From August 6th, people in Italy will need to show a ‘green pass’ to access most venues and events across the country, including indoor seating at restaurants and bars.

The government is also considering extending this to public transport, schools and workplaces too.

Previously, the authorities only outlined plans for how people across Italy and the EU or Schengen Zone could access the health certificate, but in an announcement made last week, the Italian Health Ministry confirmed that documents issued in Canada would also be accepted.

EXPLAINED: When, where and why will you need a Covid health passport in Italy?

Italy’s government has not specified how it will verify non-EU certificates, which do not necessarily contain a scannable QR code compatible with the EU-wide system.

Announcements on how the different countries’ certificates will be able to read QR codes issued outside the EU are expected in the coming days.

Travelling to Canada from Italy

Until further notice, only Canadian citizens and permanent residents, as well as their close family members (spouse or common-law partner, children and parents) may enter Canada, stated Italy’s Ministry of Foreign Affairs.

If you’re a Canadian citizen or permanent citizen returning to Canada, there is no quarantine provided that you were vaccinated at least 14 days prior to travel with one of the vaccines recognised in Canada (Pfizer, AstraZeneca, Moderna and Johnson & Johnson).

Since this is the requirement for entering Italy, the requirements for the return journey should already be fulfilled.

The certificates must be uploaded to the ArriveCan app.

If you’re not in this category however, it should be noted that entry into Canada for tourism is still forbidden – with those who are allowed to enter the country subject to a 14-day quarantine.

There’s a fine of up to C$750,000 and/or imprisonment for up to six months for those violating the rules.

Do I need to get tested?

Yes. All travellers 5 years of age or older, regardless of citizenship, must provide proof of a Covid-19 test result to enter Canada within 72 hours of your departure time.

You must provide one of the accepted types of tests, which does not include an antigen test – this is also true for those who are fully vaccinated.

EXPLAINED: How tourists and visitors can get a coronavirus test in Italy

Canadian authorities accept a PCR test for travel.

You must show proof of your test results even if you:

  • have tested negative for Covid-19 previous to the 72 hour period;
  • have been vaccinated for Covid-19;
  • recovered from Covid-19 and no longer test positive;
  • recovered from Covid-19 and continue to test positive.

When you enter Canada, you’ll need to either take an arrival test at the border, or receive a home test kit. There’s no fee for this but everyone has to do it, even if fully vaccinated.

Is there a quarantine period?

If you’re fully vaccinated by an approved vaccine, you are exempt from quarantine on return to Canada.

Otherwise, there is a minimum 14-day quarantine period, which is mandatory even if you have tested negative or have recovered from Covid-19.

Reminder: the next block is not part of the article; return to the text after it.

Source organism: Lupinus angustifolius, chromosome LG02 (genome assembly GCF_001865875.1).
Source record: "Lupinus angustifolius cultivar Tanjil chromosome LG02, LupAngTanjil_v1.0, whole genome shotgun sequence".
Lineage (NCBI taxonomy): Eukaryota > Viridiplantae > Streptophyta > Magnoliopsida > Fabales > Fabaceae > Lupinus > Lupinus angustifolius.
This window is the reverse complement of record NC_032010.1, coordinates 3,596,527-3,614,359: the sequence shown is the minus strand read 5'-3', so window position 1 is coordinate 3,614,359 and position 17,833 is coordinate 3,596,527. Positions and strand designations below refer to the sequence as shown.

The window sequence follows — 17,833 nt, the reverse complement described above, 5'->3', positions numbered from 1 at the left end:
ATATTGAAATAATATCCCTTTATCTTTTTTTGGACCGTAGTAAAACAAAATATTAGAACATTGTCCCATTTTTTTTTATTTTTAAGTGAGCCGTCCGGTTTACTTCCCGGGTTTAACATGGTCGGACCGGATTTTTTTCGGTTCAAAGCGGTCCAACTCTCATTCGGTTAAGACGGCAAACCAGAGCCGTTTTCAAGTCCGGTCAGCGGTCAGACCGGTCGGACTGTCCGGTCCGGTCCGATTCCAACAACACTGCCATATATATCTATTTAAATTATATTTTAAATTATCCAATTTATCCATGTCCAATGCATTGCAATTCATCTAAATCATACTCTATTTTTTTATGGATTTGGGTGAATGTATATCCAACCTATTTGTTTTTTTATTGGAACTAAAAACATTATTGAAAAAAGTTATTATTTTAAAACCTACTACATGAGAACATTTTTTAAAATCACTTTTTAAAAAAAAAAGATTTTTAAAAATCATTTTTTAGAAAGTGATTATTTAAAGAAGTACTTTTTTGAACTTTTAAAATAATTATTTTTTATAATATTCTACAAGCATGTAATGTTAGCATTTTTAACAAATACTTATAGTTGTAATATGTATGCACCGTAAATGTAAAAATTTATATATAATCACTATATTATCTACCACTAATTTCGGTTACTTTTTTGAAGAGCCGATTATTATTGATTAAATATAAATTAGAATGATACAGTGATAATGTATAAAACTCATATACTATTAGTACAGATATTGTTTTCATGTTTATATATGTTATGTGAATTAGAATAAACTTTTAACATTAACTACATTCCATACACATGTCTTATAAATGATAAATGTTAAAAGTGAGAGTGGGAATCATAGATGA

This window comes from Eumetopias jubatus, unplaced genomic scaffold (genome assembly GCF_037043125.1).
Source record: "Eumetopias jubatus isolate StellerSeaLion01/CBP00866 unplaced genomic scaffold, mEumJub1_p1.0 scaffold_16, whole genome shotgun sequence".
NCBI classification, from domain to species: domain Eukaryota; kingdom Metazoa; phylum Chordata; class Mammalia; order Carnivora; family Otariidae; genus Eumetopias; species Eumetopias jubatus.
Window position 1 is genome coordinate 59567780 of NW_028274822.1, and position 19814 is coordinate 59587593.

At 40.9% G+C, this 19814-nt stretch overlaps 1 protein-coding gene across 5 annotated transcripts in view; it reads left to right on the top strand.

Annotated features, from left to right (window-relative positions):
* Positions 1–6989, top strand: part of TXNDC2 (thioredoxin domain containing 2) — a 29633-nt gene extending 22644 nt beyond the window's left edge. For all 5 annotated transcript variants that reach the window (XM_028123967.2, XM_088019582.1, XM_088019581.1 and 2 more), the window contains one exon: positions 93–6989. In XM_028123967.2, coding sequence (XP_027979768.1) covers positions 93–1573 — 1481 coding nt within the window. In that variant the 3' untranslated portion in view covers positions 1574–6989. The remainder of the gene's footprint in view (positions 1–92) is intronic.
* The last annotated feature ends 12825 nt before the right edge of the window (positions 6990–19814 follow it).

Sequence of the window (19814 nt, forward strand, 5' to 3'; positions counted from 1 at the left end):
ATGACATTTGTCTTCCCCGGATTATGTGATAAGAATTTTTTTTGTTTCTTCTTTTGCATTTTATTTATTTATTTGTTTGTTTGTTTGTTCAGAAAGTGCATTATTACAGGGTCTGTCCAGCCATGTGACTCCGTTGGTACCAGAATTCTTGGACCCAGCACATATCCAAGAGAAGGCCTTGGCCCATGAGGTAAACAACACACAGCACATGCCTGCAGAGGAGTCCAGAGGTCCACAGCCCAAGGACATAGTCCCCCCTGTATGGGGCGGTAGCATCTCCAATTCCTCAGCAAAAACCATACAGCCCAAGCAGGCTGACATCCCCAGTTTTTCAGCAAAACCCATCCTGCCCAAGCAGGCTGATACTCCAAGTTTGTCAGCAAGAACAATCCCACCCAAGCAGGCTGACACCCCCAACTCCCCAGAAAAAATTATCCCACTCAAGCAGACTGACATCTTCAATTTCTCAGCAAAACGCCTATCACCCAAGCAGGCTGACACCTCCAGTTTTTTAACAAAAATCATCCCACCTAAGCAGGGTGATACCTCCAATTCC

The self-isolation period also includes a compulsory 3 night pre-paid booking at a government-authorised hotel at your own cost and a testing requirement on day 8.

Even if you’re vaccinated, the authorities recommend making a quarantine plan in case you aren’t approved for exemption – which could happen if you show symptoms of the virus.

You can be stopped at the border and asked to quarantine for 14 days, with the period beginning on the day that you arrive in Canada.

Then you’ll need to complete daily coronavirus symptom self-assessments until the completion of your quarantine period – or until you report symptoms.

For everything you need to know about quarantining in Canada, check the official government advice here.

For further details of the requirements, see the Italian Foreign Ministry’s website (in English), or contact your airline or the Italian embassy in your country.

For a full checklist of what you need to do to enter Canada, check here.

Member comments

  1. Thank you! I’ve pieced all this together myself, but it’s helpful to have it verified, all in one place.

    Canadians should know they can register for the arrival test online in advance, to reduce delays when they return to YUL, YYZ, YYC or YVR. After you’ve tested you are free to transfer to your final flight so it’s best to have a connection that will give you sufficient time for all this.

    I’ve also found a lab in Venice (not Mestre) where I can pre-book our 72-hour departure PCR tests with 24/36 hour results. It’s Bianalisi at P. Roma, Santa Croce 505.

    1. Likewise, I am sooo glad that I’ve just joined The Local to have access this info! And thanks for your tip about testing for return. The way I read the article, it seems to say that passengers can do the test on arrival in Canada, as long as it’s within 72 hours of departure. However, the over-arching point seems to be that you still must test before your flight, which is what I thought to be the requirement. When you say about booking the arrival test then transferring to your final flight, do you mean within Canada, e.g. FCO – YUL – YVR? My flight is YYZ – CDG (Paris) – FLR, so I just need to clarify if I should pre-book and do the test in Firenze before I leave there or in Toronto when I arrive. Not so much a question, but if you have anything to add, would be appreciated.